How to Negotiate the Purchase of a Tanning Salon Business

Questions to ask when buying a tanning salon and how to negotiate the purchase.

Would be entrepreneurs looking at the salon industry as a way to begin business ownership are often confronted with two approaches to become an owner. They can either start a new tanning salon from the ground up or they can purchase an existing salon that is up for sale in their community. When the decision is made to attempt the purchase of an existing salon, it is important that entrepreneurs know the points of negotiation so the best possible price is achieved and a bad purchase is avoided.

The attraction to buying an already established tanning salon is evident when you consider the following benefits:

  • Zero time and money invested in construction
  • Immediate revenue stream
  • Existing active client base
  • Employee and/or management system is already in place

The Law Of Diminishing Returns

When faced with an opportunity to buy a tanning salon, careful consideration must be given to the economic feasibility to ensure that the goals of the entrepreneur can be accomplished with the available resources. For example, some existing tanning salons are in such disarray and the tanning beds are in such ill repair that it would be much less money to start a new tanning salon from scratch rather than purchase the existing salon, tear old walls out, build new ones, add new beds, hire new employees, and begin a new advertising campaign.

If too much money is spent on upgrading an existing salon, the new owner may end up with a greater financial encumbrance which diminishes ROI and may jeopardize future expansion capabilities. It is essential to calculate your total capital investment after upgrades to the business are factored then compare that to your budget and your income and expense projection.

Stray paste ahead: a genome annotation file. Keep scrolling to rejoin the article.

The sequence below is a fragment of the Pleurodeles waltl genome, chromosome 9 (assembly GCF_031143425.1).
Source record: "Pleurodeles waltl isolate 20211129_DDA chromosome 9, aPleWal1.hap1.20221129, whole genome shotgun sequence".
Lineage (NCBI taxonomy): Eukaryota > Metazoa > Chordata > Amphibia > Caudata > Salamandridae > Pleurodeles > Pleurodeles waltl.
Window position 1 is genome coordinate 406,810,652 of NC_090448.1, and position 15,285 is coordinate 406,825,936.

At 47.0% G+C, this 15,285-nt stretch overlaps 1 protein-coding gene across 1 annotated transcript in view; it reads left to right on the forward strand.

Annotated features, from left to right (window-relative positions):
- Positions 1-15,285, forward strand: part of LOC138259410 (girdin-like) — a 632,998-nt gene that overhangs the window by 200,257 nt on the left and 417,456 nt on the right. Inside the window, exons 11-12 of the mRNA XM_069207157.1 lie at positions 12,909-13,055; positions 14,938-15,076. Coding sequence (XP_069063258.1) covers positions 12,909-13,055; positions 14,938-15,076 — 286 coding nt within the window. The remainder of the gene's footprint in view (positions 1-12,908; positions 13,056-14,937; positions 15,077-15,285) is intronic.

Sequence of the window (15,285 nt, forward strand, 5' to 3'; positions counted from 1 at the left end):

Reconsider The Purchase Entirely when:

  • All of the tanning beds should be completely replaced immediately.
  • Substantially all of the rooms need to be rebuilt to accommodate new equipment.
  • A substantial electrical upgrade is needed at the panel.
  • The current owner is unwilling to allow full financial disclosure of the business before an offer is made.
  • It has been in business less than 1 year.

What to Ask When Buying a Tanning Salon

The value of a tanning salon business is sometimes determined by multiplying its NET profit by 2.5, plus the depreciated value of its assets. So if a tanning salon earned $40,000 NET profit last year, and has $50,000 in depreciated assets, the estimated value of that business is $150,000.

This is a quick way to tell if a tanning salon business is priced appropriately but there are many more factors that affect value and can become leverage for negotiation. Here is a list of questions to ask and why it is important to obtain the answer:

What is the total yearly sales for the previous year and year to date?

Having this information will allow for proper assessment of the salons future performance as well as enabling the purchaser to identify upward and downward trends. If the salon has been steadily loosing sales for the last few years, it is important to know why and to address this issue at the negotiating table. If the value of a business is based on the revenue it creates and that business has been loosing sales, the purchaser will be buying a business that will loose value.

Were sales revenues properly documented and reported to the IRS?

If the current salon owner did not properly document sales revenue or report the proclaimed revenues to the IRS or cannot provide proof of income, it is safe and reasonable to disregard all undocumented or unreported profits and negotiate them out of the business value. Not only is this illegal, but anyone can artificially inflate the value of their business by exaggerating sales revenue We find that this is often the case when sales are not properly reported to the IRS. After all, why would they be honest to a buyer if they are not honest to the IRS? Proof of income must be provided to properly value a tanning salon business.